It’s a wake up call: ECEC sector comments on latest State of Early Learning Report
The latest State of Early Learning in Australia 2019 report, released yesterday, should serve as a ‘wake-up call’ for Australia to get serious about early learning, Goodstart Early Learning Chair Michael Traill AM has said, noting the “sharp differences in access to affordable, high-quality early learning across the country”.
Calling for strong federal oversight in the early childhood sector Early Childhood Australia (ECA) noted that there are “significant pockets of unmet need and problems associated with affordability” identified in the report.
ECA CEO Samantha Page said a less than 2 per cent increase in Federal Government spending on education, from early childhood to tertiary level, would bring Australia in line with other leading English-speaking countries and deliver outcomes “that benefit our nation throughout each child’s educational journey and beyond”.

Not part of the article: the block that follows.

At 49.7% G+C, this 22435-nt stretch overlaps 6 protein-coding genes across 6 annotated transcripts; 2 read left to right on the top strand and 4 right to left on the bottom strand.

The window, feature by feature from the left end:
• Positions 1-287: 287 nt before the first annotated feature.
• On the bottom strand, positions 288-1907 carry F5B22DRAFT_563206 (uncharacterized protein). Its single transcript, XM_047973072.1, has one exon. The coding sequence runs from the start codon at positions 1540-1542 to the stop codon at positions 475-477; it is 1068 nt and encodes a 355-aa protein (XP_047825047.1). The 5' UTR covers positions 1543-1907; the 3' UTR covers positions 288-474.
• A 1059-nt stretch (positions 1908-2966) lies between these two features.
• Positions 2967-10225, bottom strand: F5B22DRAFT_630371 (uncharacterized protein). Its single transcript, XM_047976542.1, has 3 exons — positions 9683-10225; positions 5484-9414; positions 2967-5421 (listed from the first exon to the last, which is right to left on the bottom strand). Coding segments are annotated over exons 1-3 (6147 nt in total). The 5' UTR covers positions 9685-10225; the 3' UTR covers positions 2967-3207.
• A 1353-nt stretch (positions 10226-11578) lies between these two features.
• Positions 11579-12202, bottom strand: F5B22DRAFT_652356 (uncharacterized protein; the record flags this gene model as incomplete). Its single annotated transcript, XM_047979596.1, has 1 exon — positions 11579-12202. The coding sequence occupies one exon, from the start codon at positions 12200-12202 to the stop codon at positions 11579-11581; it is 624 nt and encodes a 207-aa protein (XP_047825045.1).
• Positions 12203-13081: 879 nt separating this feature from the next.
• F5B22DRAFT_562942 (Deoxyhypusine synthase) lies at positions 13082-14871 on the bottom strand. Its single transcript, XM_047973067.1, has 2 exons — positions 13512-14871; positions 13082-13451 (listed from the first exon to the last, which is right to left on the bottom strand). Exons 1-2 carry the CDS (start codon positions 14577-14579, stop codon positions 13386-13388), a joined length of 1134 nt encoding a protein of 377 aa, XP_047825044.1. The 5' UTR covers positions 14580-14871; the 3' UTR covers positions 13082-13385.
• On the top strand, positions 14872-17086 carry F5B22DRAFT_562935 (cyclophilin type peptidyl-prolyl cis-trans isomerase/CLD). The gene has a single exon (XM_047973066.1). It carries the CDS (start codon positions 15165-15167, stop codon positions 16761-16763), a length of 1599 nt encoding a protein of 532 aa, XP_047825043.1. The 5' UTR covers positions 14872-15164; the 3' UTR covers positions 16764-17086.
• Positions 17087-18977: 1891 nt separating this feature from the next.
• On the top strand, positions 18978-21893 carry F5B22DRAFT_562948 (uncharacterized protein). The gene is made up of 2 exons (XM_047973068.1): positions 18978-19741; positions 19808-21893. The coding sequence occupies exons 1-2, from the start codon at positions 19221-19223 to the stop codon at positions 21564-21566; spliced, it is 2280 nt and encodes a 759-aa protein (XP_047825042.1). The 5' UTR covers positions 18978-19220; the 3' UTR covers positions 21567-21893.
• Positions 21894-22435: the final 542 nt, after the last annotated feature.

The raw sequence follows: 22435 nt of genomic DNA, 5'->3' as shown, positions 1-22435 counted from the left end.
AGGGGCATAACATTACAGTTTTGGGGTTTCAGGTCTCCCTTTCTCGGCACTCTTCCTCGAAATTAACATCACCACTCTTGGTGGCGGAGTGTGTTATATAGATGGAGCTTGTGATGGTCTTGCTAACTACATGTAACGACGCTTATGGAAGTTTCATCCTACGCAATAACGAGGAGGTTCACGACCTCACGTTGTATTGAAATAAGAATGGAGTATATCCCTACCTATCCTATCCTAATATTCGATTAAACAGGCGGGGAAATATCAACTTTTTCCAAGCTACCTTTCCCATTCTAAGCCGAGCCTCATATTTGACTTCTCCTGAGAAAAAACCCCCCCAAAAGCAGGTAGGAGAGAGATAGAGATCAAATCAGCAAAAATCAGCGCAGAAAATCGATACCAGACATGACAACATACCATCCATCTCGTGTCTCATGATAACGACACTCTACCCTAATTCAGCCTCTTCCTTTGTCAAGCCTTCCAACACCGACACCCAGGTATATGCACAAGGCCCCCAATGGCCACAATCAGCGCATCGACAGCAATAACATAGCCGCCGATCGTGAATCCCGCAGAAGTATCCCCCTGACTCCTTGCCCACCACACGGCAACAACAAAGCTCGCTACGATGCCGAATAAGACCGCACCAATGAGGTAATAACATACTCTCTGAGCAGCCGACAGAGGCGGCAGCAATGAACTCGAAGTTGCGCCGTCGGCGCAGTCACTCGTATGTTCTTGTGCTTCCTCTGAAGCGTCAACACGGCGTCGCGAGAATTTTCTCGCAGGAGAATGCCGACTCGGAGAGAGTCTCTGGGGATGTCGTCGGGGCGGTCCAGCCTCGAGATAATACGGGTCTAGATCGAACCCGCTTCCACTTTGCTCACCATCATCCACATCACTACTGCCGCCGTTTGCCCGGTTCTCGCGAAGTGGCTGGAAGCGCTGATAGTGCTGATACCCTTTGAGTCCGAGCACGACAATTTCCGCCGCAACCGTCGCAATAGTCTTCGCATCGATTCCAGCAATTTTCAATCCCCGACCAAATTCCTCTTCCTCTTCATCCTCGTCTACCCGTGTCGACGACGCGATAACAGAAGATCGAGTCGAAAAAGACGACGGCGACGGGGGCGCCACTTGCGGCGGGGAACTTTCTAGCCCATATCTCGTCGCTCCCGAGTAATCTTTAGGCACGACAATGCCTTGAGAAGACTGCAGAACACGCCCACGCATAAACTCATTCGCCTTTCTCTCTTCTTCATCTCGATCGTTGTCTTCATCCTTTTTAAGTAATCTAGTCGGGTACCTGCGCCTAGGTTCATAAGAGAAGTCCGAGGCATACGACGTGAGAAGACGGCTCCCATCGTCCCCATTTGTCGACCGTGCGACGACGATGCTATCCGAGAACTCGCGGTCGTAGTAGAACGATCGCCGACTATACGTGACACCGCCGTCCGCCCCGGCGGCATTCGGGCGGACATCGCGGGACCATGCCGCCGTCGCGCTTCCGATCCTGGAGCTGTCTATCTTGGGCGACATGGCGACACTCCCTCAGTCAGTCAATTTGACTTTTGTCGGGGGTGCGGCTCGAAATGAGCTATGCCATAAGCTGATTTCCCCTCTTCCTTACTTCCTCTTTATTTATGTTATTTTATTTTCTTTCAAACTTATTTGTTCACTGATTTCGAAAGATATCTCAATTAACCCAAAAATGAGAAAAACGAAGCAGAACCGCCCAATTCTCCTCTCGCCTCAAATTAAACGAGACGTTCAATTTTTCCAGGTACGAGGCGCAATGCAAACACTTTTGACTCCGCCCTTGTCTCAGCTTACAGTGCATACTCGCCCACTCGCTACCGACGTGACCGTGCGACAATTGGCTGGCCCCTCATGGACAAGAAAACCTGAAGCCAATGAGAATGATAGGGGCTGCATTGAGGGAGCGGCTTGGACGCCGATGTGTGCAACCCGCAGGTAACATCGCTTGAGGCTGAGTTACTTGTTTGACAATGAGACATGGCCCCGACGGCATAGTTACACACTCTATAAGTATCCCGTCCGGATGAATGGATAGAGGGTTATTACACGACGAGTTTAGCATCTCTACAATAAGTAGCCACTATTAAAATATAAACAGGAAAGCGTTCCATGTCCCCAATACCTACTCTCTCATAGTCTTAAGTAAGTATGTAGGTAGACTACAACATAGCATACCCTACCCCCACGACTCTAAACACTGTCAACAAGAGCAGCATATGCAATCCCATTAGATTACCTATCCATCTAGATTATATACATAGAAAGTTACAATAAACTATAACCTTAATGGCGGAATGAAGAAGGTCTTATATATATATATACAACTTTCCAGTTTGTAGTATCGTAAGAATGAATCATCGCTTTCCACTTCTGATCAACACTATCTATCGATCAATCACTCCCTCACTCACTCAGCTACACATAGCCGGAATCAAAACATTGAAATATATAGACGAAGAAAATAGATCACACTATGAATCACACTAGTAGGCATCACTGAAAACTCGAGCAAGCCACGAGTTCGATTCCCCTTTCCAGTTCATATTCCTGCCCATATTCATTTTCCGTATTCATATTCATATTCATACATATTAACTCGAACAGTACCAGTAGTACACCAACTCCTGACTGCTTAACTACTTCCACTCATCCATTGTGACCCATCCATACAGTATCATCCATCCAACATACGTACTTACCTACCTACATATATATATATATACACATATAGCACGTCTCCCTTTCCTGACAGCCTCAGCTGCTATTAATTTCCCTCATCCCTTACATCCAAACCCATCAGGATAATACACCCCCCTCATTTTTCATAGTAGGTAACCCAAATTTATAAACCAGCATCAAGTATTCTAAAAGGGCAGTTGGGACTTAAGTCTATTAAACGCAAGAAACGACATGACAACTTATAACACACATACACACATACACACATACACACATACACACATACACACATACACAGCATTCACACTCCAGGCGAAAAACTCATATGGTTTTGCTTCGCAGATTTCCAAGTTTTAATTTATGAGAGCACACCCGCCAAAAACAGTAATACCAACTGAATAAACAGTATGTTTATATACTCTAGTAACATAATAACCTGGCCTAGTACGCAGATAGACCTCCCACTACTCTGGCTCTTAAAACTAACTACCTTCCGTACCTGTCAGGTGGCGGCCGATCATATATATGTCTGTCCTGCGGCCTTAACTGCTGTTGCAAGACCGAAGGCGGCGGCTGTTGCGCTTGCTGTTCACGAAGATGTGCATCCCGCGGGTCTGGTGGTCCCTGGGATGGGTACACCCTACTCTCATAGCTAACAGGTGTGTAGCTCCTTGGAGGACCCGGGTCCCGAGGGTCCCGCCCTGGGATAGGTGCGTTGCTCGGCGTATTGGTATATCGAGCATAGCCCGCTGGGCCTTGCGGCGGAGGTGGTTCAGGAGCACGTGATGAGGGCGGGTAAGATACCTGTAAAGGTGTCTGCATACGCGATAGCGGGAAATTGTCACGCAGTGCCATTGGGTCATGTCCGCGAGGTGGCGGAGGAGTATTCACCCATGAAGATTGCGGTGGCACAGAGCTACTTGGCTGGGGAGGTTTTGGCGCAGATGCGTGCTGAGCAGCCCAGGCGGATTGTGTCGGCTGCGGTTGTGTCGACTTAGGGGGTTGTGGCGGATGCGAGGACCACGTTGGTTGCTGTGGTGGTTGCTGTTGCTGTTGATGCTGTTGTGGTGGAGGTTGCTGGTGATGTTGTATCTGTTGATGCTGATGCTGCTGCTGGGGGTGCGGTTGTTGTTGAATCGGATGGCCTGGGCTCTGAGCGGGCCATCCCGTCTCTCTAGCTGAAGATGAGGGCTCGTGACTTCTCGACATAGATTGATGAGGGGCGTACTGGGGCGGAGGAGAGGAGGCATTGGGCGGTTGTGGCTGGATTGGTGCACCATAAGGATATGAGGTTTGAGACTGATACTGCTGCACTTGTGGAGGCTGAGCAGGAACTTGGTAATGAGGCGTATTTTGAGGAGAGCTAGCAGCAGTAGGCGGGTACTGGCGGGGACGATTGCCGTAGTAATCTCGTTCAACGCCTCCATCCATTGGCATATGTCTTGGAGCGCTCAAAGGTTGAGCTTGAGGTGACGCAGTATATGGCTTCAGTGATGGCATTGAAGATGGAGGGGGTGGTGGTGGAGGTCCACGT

At the launch of the report yesterday, Mr Traill noted that “while much of the rest of the world is ramping up investment in early learning, the report shows Australia is at risk of falling behind, with Australia’s investment in early learning below the OECD average.”
“This report is a wake-up call that more needs to be done to give Australia’s children the best possible start in life. It should be compulsory reading for every senior government official and business leader in the country,” he stressed.
Lead writer of the report Professor Karen Thorpe said immediate action was needed to address inequality of access to high-quality early learning and work conditions of early educators as outlined in the report.
To read the State of early learning in Australia 2019 report and summary please click here.
For a summary of the report as prepared by The Sector please see here.
Changemaker sought as Goodstart opens COO role for the first time in a decade
by Freya Lucas
Dreaming about owning your own centre? It’s easier than you think!
by Marketplace Editor
Flowers, chocolates, promises: now too late for early childhood educators
by Freya Lucas